Advice for a young startup


3

I'm a first-time entrepreneur and I've come across a few problems and solved them. I'm dealing with a certain couple of problems now that I'm not sure how to solve. Before I ask my questions, let me give a brief history of my progress. I feel like if I come at this from the "big-picture" angle I'll probably get more intelligent answers.

At first I was trying to build a business on my own but I realized that was a mistake. My problem was that I needed a business partner. Now I have a business partner to help bear the load of undertaking the task of starting a business.

I also didn't have anything that I felt was a decent business idea. Now I have one: software for salons. It might seem odd that I think that's my best idea - it's clearly not a "silver bullet" type of idea, but just go with me on this one. I haven't started actually designing or building the software yet, just so you know.

I have one customer right now. (The customer came before the business idea.) This salon is unhappy with their current software and there don't seem to be any acceptable competitors out there. Since I'm 100% confident I can develop something that's not a bloated, outdated, intimidating, Microsoftey hunk of flaming garbage, I'm confident that this is a good business idea.

Now, my questions are:

  1. Should I try to find one or two more customers who can help me see the product from a couple different angles, so I end up with a piece of software any salon could use, so I don't end up with a product that just solves person's problem excellently but no one else's? Or should I focus on my sole customer and wait until the product is "done" to turn to other customers?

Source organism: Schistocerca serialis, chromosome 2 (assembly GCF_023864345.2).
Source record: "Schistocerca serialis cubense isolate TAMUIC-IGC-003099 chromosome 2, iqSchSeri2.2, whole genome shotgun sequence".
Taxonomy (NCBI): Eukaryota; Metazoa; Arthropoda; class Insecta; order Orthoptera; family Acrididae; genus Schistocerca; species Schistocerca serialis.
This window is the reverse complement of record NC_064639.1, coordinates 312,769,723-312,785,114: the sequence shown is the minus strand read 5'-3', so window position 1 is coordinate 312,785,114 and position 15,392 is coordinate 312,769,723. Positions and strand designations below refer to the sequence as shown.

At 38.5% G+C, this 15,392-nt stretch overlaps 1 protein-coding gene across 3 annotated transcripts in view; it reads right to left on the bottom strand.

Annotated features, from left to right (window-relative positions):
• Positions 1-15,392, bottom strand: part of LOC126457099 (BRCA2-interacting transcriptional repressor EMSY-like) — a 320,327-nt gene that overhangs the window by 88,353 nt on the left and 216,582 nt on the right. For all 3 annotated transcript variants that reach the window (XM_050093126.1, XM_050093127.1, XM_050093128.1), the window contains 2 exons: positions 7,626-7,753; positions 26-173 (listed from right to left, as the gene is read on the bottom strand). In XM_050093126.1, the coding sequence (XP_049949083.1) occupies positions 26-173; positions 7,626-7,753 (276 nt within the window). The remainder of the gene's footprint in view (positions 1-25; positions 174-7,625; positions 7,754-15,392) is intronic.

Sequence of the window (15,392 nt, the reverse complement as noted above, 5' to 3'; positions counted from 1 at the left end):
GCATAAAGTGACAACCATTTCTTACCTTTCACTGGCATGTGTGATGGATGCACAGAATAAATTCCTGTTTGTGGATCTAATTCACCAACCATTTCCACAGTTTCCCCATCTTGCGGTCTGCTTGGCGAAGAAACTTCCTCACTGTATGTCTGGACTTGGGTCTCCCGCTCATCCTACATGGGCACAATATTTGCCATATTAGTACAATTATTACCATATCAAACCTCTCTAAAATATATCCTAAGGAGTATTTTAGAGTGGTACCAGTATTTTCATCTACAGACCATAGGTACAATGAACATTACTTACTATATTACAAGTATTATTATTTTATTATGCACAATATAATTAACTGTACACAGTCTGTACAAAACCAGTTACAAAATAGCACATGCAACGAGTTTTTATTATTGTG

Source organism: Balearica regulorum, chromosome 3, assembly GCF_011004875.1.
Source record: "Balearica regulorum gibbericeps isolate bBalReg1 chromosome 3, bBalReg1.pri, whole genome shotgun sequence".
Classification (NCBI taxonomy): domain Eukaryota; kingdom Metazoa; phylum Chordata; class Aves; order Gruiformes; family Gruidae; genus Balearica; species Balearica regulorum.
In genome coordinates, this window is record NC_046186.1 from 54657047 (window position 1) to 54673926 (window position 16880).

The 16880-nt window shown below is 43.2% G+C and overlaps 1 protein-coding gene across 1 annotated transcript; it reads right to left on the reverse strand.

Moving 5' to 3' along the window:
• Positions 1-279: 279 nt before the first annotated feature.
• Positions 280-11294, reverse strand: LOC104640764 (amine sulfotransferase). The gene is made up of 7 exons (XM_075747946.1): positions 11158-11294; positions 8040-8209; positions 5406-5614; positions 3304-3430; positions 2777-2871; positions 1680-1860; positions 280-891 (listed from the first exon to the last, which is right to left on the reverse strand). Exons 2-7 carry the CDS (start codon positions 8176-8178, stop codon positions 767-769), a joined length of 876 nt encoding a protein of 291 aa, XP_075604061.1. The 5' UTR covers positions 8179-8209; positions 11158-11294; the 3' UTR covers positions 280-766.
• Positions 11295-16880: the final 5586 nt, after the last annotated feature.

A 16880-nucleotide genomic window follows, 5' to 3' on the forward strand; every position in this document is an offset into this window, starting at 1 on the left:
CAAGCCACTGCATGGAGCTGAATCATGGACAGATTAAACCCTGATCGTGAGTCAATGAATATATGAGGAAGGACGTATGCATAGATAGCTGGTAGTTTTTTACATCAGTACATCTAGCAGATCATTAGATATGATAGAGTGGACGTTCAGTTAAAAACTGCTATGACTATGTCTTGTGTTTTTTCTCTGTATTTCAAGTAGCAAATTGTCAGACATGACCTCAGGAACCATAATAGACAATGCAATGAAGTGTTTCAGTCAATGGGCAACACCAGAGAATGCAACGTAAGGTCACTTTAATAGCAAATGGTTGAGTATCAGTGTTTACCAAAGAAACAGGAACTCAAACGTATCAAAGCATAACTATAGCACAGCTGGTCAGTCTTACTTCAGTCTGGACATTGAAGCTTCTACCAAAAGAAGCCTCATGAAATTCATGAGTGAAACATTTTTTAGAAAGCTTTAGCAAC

2. How can I deal with the fact that the salon depends on the crappy software it uses now (Salon Iris)? They don't like Salon Iris but they do depend on it. It seems to me that the only way to deal with this is to create a product that does just barely what it needs to do, then "flip the switch," then work on improving my product from that point on. Otherwise I'll be working on something until 2015, and I won't even know if it solves the right problems. Any advice here is appreciated.

Business

asked Dec 28 '10 at 08:23
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Jason Swett
555 points
Top digital marketing agency for SEO, content marketing, and PR: Demand Roll

3 Answers


4

I think that it is a good idea to do a bit more market research before jumping in and develop a product for just one customer. You should have more salons tell you what they like about the software that they use, and what they don't. What is frustrating? What is awesome? What is it about the software that makes it indispensable. You should definitely have a fully working and tested product before you roll it out. There will always be bugs, but the big ones should be solved before it becomes their only product. This is a great market to develop a product in because most stylists love to talk. You'll end up with way more information than you need.